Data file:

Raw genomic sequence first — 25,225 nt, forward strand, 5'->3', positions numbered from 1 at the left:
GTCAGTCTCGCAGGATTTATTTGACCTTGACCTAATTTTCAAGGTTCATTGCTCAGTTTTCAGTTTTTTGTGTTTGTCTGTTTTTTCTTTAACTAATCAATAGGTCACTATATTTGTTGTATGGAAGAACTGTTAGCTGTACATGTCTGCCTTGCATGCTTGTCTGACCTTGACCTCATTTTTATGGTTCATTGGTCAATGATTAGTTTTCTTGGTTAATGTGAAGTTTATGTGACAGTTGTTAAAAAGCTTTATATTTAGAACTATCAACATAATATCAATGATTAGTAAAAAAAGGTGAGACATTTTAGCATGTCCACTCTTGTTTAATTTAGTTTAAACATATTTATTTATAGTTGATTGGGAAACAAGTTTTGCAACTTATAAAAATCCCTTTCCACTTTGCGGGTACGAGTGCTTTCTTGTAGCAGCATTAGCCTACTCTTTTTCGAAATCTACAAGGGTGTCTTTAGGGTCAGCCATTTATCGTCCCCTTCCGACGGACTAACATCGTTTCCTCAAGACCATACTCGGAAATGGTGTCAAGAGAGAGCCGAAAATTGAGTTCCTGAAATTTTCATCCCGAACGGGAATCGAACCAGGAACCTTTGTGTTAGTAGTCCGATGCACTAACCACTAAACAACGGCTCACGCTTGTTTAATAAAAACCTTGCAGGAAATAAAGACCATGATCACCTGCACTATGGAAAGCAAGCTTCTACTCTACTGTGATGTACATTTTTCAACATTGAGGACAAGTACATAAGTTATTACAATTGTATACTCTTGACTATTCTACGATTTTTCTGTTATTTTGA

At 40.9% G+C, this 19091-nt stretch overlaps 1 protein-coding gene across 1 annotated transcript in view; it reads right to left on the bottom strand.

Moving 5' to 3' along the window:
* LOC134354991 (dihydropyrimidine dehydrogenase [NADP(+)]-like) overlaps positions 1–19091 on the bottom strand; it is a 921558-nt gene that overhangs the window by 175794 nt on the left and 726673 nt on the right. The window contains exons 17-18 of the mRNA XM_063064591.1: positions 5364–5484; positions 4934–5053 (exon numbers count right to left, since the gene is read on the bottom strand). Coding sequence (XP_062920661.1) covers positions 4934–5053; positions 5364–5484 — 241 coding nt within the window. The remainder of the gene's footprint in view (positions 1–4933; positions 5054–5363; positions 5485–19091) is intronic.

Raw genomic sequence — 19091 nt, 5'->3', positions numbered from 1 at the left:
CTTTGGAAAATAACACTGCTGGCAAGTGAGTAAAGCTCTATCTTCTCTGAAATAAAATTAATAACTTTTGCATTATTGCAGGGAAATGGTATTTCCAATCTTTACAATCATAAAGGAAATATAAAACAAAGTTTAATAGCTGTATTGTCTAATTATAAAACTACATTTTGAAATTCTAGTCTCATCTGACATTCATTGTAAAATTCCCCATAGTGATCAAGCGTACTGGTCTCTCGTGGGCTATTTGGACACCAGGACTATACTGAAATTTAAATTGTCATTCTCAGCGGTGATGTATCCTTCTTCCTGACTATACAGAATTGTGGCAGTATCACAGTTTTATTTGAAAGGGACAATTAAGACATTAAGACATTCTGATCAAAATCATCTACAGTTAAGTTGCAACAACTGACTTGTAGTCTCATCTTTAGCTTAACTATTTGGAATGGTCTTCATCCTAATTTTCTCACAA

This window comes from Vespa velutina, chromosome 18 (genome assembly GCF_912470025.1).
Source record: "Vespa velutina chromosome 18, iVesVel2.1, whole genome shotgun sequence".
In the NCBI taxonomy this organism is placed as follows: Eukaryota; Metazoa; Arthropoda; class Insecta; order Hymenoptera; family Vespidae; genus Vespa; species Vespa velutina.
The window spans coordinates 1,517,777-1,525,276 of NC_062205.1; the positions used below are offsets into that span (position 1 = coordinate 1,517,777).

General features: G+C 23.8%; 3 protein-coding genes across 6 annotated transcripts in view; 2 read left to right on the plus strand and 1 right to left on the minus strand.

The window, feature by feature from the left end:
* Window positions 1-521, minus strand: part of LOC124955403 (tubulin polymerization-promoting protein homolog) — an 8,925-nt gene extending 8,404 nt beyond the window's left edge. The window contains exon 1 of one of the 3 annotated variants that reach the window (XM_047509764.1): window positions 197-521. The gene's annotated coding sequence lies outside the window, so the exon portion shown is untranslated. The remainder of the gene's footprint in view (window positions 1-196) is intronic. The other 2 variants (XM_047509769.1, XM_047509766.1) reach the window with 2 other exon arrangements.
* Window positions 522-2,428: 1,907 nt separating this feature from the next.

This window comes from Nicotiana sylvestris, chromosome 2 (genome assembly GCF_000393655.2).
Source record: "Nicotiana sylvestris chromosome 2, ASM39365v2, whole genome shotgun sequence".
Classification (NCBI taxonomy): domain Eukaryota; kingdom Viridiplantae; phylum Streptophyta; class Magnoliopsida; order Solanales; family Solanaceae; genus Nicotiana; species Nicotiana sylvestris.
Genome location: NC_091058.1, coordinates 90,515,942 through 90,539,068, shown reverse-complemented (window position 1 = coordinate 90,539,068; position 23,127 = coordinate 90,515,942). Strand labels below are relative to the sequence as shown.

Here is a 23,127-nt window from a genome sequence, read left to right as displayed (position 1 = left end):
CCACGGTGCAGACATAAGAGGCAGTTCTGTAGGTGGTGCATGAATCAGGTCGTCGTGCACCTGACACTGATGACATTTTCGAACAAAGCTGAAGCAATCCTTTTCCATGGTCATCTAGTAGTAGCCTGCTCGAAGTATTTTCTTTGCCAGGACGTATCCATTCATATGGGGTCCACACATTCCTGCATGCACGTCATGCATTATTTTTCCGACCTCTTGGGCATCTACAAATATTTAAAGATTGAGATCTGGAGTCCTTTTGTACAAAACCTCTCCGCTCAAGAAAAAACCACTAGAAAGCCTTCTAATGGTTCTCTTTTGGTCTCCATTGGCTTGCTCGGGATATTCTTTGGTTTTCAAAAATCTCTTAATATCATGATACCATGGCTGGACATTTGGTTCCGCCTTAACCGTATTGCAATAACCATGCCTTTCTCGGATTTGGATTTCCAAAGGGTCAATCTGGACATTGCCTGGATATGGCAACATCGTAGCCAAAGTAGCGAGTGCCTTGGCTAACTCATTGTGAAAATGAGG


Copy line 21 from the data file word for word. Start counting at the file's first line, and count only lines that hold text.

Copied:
CCACGGTGCAGACATAAGAGGCAGTTCTGTAGGTGGTGCATGAATCAGGTCGTCGTGCACCTGACACTGATGACATTTTCGAACAAAGCTGAAGCAATCCTTTTCCATGGTCATCTAGTAGTAGCCTGCTCGAAGTATTTTCTTTGCCAGGACGTATCCATTCATATGGGGTCCACACATTCCTGCATGCACGTCATGCATTATTTTTCCGACCTCTTGGGCATCTACAAATATTTAAAGATTGAGATCTGGAGTCCTTTTGTACAAAACCTCTCCGCTCAAGAAAAAACCACTAGAAAGCCTTCTAATGGTTCTCTTTTGGTCTCCATTGGCTTGCTCGGGATATTCTTTGGTTTTCAAAAATCTCTTAATATCATGATACCATGGCTGGACATTTGGTTCCGCCTTAACCGTATTGCAATAACCATGCCTTTCTCGGATTTGGATTTCCAAAGGGTCAATCTGGACATTGCCTGGATATGGCAACATCGTAGCCAAAGTAGCGAGTGCCTTGGCTAACTCATTGTGAAAATGAGG